Joe Biden arrives in Asia for the first time as president today. He’s traveling to South Korea and Japan, but the subtext of the trip is that it’s all about China.
Last week, the Biden administration convened southeast Asian leaders in Washington; in Tokyo, he’ll meet with the heads of state of Japan, India, and Australia. In both gatherings, the Biden administration is seeking to strengthen relationships and muster alliances in the region against China, much as it has done to counter Russia in Europe.
In a speech on Saturday, Secretary of State Antony Blinken will lay out Biden’s China approach. The rising power has the world’s second-largest economy, a growing and increasingly advanced military, and the wherewithal to push back against US primacy in foreign affairs.
Blinken encapsulated the administration’s policy last year: “Our relationship with China will be competitive when it should be, collaborative when it can be, and adversarial when it must be.”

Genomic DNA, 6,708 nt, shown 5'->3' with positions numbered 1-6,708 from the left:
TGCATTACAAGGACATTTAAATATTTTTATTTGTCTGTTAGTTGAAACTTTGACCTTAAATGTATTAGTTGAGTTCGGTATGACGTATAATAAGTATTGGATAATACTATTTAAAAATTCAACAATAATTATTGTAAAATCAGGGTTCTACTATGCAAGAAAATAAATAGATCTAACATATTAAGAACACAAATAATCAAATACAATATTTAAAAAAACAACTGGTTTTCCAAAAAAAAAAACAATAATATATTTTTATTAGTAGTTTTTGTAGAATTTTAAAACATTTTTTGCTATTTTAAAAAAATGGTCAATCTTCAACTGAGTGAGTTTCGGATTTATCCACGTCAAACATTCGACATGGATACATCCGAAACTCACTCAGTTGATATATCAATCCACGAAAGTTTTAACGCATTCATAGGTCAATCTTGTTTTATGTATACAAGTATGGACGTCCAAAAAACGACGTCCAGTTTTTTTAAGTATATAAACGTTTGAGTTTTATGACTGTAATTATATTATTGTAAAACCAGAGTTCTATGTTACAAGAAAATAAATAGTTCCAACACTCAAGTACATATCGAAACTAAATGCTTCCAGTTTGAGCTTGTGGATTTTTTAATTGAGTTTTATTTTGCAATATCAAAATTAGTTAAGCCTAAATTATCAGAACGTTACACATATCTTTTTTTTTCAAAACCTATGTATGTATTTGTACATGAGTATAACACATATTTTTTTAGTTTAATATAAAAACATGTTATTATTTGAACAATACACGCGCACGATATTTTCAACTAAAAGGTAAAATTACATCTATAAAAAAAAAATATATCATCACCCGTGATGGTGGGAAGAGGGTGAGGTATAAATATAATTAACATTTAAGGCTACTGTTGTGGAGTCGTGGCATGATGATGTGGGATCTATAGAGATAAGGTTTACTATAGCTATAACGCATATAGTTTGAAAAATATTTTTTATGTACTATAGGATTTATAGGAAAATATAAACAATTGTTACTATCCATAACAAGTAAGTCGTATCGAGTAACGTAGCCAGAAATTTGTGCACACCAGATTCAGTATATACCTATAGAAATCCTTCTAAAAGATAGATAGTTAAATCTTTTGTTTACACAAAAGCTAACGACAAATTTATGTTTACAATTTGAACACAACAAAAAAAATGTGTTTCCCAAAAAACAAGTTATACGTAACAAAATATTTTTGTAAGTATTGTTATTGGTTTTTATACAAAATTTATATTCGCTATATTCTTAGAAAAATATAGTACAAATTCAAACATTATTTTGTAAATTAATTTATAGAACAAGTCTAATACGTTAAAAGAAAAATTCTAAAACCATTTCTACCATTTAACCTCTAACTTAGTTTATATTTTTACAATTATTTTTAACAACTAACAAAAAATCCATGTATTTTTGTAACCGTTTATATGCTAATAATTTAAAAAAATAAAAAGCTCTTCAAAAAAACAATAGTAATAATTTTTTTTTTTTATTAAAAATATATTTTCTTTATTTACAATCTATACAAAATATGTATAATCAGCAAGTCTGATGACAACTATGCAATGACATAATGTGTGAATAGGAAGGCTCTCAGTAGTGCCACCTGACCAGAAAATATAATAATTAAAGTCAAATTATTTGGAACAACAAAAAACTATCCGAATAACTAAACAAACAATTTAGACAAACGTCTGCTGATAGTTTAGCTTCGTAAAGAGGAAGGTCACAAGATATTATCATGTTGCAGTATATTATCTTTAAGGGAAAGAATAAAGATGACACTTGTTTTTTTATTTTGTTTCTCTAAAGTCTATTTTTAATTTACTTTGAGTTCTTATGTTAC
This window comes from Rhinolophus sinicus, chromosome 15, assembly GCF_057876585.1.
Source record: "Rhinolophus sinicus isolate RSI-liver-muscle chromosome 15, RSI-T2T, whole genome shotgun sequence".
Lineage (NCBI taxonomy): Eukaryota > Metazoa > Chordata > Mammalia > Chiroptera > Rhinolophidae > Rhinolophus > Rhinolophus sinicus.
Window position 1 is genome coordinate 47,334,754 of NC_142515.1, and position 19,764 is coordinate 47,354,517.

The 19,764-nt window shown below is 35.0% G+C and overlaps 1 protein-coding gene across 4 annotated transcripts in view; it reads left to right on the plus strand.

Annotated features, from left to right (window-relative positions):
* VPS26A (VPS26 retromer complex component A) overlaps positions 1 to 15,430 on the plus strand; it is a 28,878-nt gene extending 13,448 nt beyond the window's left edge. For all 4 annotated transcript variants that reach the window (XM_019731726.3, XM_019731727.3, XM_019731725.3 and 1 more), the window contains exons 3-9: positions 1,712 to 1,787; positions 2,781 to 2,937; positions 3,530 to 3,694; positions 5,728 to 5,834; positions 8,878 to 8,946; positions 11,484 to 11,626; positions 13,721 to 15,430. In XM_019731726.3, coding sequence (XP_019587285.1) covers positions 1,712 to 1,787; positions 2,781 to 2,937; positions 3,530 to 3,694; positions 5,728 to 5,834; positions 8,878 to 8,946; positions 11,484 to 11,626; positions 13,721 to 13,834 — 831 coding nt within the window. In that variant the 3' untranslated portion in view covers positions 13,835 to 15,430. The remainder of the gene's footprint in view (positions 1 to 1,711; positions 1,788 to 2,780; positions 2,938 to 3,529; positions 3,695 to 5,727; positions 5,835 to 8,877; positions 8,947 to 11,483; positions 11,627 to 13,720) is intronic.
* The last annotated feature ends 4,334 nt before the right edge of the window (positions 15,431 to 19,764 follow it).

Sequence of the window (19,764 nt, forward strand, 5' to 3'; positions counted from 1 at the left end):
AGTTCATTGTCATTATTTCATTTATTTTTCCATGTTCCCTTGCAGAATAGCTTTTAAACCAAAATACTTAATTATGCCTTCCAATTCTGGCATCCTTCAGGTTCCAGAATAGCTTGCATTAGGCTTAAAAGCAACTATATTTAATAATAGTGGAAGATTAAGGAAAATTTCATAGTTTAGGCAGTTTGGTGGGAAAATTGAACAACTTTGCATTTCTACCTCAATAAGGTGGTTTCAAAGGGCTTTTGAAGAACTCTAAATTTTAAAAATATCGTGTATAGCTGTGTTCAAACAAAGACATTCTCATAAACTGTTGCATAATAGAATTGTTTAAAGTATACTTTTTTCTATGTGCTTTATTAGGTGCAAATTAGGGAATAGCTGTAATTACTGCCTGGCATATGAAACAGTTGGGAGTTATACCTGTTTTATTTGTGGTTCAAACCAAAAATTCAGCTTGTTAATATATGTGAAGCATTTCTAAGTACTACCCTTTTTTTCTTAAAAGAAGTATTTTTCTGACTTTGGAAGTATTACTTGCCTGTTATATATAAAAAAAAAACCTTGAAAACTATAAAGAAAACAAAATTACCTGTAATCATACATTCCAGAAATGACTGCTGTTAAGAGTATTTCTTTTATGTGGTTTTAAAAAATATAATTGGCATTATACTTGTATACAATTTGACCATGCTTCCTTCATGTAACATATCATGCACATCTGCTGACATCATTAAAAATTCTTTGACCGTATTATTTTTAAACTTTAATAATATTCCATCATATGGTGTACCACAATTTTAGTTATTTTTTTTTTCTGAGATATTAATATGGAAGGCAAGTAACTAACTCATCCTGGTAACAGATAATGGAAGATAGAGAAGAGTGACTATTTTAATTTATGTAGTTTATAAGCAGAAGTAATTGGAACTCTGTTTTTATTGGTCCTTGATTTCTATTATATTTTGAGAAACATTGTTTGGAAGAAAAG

Yet beyond the somewhat catchy flourish (well, catchy for foreign policy wonks), the goals are not all that well articulated. If China is an adversary, how do you cooperate? If the US and China are competing, how does the US “win”?
It’s unlikely that complete answers will emerge from Biden’s Asia tour. Much of diplomacy is symbolic and simply about showing up. But several Asia experts said they fear that the China-centric approach is too narrowly focused, and that Biden’s team should set a new agenda for diplomacy in the region that emphasizes economic development and trade, climate, and public health.
“Instead of getting China right by getting Asia right, they’re running around Asia making every policy, relationship, and initiative derivative of American competition with China,” said Evan Feigenbaum, the vice president for studies at the Carnegie Endowment for International Peace. “There’s no affirmative vision for the region that doesn’t begin and end with competing with China.”